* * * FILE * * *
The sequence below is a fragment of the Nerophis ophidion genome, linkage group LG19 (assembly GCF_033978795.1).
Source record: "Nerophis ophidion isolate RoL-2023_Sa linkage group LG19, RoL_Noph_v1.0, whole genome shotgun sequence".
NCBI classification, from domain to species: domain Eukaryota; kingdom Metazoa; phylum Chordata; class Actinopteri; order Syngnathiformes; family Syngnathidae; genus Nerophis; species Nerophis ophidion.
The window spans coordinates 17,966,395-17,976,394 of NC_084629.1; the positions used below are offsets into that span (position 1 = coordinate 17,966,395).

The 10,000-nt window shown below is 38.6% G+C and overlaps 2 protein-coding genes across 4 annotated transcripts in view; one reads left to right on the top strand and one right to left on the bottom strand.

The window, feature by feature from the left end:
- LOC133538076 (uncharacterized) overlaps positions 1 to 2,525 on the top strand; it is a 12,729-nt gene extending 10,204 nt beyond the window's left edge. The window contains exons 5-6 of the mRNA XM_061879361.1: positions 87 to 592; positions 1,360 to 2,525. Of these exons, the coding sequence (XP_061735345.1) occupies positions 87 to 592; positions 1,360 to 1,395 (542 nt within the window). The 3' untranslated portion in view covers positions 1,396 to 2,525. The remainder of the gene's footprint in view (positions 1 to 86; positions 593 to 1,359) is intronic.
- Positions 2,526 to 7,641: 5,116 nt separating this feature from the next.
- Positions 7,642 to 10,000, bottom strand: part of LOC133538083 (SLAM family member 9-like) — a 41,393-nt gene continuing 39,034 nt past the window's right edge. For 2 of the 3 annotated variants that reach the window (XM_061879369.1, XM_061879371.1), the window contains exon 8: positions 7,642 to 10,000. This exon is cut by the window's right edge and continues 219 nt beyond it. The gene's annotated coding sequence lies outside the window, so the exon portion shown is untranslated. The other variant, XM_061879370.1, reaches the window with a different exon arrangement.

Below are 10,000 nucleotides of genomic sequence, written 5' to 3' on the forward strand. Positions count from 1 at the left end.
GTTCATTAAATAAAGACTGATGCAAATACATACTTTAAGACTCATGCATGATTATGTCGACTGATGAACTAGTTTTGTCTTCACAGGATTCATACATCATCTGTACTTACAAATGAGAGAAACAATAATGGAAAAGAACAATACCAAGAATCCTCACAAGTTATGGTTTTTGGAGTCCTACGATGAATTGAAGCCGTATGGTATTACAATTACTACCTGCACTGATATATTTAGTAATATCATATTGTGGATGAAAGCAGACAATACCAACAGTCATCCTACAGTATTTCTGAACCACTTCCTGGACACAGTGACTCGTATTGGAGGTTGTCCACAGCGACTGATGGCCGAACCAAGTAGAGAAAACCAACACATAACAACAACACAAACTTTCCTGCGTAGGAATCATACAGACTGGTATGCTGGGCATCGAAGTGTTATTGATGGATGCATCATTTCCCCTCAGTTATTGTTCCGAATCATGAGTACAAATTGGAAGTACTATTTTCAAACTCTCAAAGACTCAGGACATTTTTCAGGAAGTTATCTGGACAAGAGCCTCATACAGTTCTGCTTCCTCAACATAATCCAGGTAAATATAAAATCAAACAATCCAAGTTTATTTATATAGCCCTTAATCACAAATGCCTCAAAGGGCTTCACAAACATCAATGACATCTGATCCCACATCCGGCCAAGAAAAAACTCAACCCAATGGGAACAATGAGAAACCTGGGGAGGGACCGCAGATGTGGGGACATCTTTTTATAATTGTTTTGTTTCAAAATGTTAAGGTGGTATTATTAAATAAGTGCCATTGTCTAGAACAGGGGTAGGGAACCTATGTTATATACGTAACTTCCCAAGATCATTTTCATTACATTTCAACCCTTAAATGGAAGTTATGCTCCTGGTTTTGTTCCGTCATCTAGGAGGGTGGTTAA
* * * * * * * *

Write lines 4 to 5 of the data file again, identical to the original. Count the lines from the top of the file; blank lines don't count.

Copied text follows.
The window spans coordinates 17,966,395-17,976,394 of NC_084629.1; the positions used below are offsets into that span (position 1 = coordinate 17,966,395).

The 10,000-nt window shown below is 38.6% G+C and overlaps 2 protein-coding genes across 4 annotated transcripts in view; one reads left to right on the top strand and one right to left on the bottom strand.